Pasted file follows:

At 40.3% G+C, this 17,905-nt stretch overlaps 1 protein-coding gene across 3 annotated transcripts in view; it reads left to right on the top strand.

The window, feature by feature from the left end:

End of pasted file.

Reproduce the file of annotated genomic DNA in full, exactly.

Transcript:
At 40.3% G+C, this 17,905-nt stretch overlaps 1 protein-coding gene across 3 annotated transcripts in view; it reads left to right on the top strand.

The window, feature by feature from the left end: